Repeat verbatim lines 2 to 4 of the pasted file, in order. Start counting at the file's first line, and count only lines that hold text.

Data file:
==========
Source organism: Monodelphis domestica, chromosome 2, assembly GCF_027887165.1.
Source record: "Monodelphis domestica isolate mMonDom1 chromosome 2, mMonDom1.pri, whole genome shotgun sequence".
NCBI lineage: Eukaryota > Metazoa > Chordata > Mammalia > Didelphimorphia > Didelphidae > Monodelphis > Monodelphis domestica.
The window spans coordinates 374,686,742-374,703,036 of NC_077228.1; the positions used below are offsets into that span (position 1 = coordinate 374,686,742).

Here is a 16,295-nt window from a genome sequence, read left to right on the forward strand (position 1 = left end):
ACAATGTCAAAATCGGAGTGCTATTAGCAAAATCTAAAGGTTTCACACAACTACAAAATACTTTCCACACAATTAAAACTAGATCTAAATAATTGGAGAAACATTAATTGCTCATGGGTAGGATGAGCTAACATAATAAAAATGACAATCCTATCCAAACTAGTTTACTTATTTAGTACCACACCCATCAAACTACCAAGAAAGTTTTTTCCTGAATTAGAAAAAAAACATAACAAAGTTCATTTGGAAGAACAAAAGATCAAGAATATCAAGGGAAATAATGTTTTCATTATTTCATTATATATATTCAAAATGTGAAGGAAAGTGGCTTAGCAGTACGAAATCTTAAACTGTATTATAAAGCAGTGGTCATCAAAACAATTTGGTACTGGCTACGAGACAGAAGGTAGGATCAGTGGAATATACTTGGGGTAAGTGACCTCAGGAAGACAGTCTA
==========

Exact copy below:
Source record: "Monodelphis domestica isolate mMonDom1 chromosome 2, mMonDom1.pri, whole genome shotgun sequence".
NCBI lineage: Eukaryota > Metazoa > Chordata > Mammalia > Didelphimorphia > Didelphidae > Monodelphis > Monodelphis domestica.
The window spans coordinates 374,686,742-374,703,036 of NC_077228.1; the positions used below are offsets into that span (position 1 = coordinate 374,686,742).